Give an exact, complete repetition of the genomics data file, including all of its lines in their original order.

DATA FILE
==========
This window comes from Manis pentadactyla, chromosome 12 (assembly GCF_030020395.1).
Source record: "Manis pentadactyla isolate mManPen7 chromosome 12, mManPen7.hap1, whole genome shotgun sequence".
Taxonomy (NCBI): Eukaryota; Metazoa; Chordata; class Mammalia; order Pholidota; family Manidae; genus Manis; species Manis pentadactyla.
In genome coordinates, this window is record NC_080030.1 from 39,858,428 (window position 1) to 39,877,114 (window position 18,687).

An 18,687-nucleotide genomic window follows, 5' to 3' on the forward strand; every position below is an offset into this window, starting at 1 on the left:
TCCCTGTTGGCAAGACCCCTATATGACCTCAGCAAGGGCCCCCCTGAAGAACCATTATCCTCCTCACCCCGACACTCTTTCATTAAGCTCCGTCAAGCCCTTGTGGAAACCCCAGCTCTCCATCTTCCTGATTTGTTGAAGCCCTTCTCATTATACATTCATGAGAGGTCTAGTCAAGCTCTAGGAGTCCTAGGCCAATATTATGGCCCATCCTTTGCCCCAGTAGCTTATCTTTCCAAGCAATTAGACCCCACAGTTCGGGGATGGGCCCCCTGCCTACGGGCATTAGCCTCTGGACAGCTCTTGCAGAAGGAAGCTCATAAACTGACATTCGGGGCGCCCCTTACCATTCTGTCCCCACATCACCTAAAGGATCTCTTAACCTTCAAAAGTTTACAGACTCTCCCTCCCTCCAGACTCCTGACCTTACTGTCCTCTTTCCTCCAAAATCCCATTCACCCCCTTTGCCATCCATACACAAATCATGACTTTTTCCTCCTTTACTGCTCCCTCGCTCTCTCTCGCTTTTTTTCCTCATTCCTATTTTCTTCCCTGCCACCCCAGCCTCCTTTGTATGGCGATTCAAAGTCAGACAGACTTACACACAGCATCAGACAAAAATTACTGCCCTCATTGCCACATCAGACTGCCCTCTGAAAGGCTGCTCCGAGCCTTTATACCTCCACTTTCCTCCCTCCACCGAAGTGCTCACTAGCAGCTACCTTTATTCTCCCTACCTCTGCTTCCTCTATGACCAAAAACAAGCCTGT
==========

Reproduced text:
This window comes from Manis pentadactyla, chromosome 12 (assembly GCF_030020395.1).
Source record: "Manis pentadactyla isolate mManPen7 chromosome 12, mManPen7.hap1, whole genome shotgun sequence".
Taxonomy (NCBI): Eukaryota; Metazoa; Chordata; class Mammalia; order Pholidota; family Manidae; genus Manis; species Manis pentadactyla.
In genome coordinates, this window is record NC_080030.1 from 39,858,428 (window position 1) to 39,877,114 (window position 18,687).

An 18,687-nucleotide genomic window follows, 5' to 3' on the forward strand; every position below is an offset into this window, starting at 1 on the left:
TCCCTGTTGGCAAGACCCCTATATGACCTCAGCAAGGGCCCCCCTGAAGAACCATTATCCTCCTCACCCCGACACTCTTTCATTAAGCTCCGTCAAGCCCTTGTGGAAACCCCAGCTCTCCATCTTCCTGATTTGTTGAAGCCCTTCTCATTATACATTCATGAGAGGTCTAGTCAAGCTCTAGGAGTCCTAGGCCAATATTATGGCCCATCCTTTGCCCCAGTAGCTTATCTTTCCAAGCAATTAGACCCCACAGTTCGGGGATGGGCCCCCTGCCTACGGGCATTAGCCTCTGGACAGCTCTTGCAGAAGGAAGCTCATAAACTGACATTCGGGGCGCCCCTTACCATTCTGTCCCCACATCACCTAAAGGATCTCTTAACCTTCAAAAGTTTACAGACTCTCCCTCCCTCCAGACTCCTGACCTTACTGTCCTCTTTCCTCCAAAATCCCATTCACCCCCTTTGCCATCCATACACAAATCATGACTTTTTCCTCCTTTACTGCTCCCTCGCTCTCTCTCGCTTTTTTTCCTCATTCCTATTTTCTTCCCTGCCACCCCAGCCTCCTTTGTATGGCGATTCAAAGTCAGACAGACTTACACACAGCATCAGACAAAAATTACTGCCCTCATTGCCACATCAGACTGCCCTCTGAAAGGCTGCTCCGAGCCTTTATACCTCCACTTTCCTCCCTCCACCGAAGTGCTCACTAGCAGCTACCTTTATTCTCCCTACCTCTGCTTCCTCTATGACCAAAAACAAGCCTGT